In the past, as well as the present, green activism has caused setbacks to several mining projects in India. There are anti-mining protests as well as pro-mining protests. Because of these, the projects get held up. How are you dealing with this at the national level?

It cannot be handled at the national level. We interact with the state governments regularly and as part of this, I have been to Chhattisgarh, Jharkhand, Madhya Pradesh, Maharashtra, Odisha etc. It's said that Odisha has taken proactive steps. When mining reforms were introduced in 2021, there was opposition from the states, and even from our own department’s bureaucrats. We ultimately succeeded because of the Prime Minister's proper and timely guidance. Since then, many states are auctioning and getting huge revenues out of it.

The best example is Odisha itself whose revenue was Rs 25,000 crore and today it is Rs 50,000 crore. They have deposited around Rs 10,000 crore as balancing reserve fund in the RBI. This is the opportunity for India to do sustainable mining of coal or other resources. Mining will contribute to the GDP and provide employment. Each new mine gives 12,000 direct or indirect jobs.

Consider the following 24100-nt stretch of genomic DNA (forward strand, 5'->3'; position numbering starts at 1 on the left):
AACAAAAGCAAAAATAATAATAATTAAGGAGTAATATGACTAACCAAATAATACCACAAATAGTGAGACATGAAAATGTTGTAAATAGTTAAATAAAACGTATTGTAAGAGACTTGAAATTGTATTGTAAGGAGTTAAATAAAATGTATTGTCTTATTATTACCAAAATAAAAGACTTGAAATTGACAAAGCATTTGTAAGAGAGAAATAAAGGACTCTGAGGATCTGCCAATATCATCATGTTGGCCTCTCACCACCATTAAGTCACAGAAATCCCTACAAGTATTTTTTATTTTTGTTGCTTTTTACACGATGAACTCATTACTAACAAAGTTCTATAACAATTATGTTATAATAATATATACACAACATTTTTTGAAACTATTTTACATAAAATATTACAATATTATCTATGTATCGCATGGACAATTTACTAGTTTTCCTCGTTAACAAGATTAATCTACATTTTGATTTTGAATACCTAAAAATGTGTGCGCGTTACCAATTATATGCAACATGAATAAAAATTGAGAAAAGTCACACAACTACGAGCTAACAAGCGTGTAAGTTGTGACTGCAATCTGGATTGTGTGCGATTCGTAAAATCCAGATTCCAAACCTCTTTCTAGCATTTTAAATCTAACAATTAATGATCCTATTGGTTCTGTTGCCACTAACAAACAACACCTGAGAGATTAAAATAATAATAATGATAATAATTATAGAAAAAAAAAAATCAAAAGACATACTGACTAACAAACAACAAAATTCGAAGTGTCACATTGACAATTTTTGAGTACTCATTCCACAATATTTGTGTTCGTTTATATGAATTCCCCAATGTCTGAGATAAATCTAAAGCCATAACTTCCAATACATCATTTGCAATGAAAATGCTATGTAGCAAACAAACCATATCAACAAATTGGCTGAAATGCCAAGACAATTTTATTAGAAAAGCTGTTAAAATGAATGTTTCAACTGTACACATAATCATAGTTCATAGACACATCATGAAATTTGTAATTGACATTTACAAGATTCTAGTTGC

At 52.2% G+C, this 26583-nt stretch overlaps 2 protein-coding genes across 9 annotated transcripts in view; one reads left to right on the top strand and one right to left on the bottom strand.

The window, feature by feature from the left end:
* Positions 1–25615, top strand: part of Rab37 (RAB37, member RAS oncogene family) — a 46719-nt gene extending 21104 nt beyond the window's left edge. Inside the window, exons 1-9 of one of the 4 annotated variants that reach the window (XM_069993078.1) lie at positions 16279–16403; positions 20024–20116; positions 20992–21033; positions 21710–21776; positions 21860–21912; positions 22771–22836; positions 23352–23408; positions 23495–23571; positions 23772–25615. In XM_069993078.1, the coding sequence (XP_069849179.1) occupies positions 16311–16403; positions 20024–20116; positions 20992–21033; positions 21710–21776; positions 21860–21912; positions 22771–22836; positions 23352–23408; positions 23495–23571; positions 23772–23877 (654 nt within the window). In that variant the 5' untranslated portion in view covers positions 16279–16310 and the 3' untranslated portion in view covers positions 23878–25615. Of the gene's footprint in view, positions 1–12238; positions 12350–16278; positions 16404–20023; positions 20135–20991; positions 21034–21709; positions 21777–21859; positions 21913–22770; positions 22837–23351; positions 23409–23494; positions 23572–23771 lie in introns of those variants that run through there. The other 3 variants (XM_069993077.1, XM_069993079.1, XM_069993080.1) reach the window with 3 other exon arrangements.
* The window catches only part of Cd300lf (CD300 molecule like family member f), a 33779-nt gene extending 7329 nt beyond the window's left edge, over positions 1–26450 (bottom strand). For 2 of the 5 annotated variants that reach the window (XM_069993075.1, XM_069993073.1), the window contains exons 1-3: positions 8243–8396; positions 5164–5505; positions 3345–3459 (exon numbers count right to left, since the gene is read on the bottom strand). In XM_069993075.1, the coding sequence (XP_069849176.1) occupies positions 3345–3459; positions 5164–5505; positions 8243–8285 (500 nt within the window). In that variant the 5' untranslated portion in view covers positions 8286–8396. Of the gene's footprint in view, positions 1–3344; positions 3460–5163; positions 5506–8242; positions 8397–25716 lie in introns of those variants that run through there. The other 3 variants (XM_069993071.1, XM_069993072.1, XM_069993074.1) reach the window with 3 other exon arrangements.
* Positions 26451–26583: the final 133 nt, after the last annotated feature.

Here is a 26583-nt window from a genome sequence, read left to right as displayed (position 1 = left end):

So, I just want to urge all state governments to utilise the opportunities. The union government has brought all these reforms, incurring several costs. For example, we hold coal auctions and we bring in agencies to handhold the successful bidders. This is a cost that the Centre incurs and we do not get anything from it.  The intention of the PM is to see to it that states successfully do sustainable mining business and get the revenue. Such huge revenues will help them serve the people. States should not oppose a policy only because the union government comes up with it.

Without taking names, I will say that there are states who opposed the policy and are earning due to it now. Public interest should be of paramount importance and decisions should be taken keeping the poor in mind. After agriculture, and small industries, coal is the third largest employer. It has the potential to be second largest employer, if managed well. We have to keep politics aside and work towards this aim.

In 1952, the freight equalisation policy came about, and all industries were set up in the West and the South, while the mining took place in the East. Subsequently, all the Eastern states have remained poor. With the concept of 'Just Transition' coming around, what is India's long-term vision?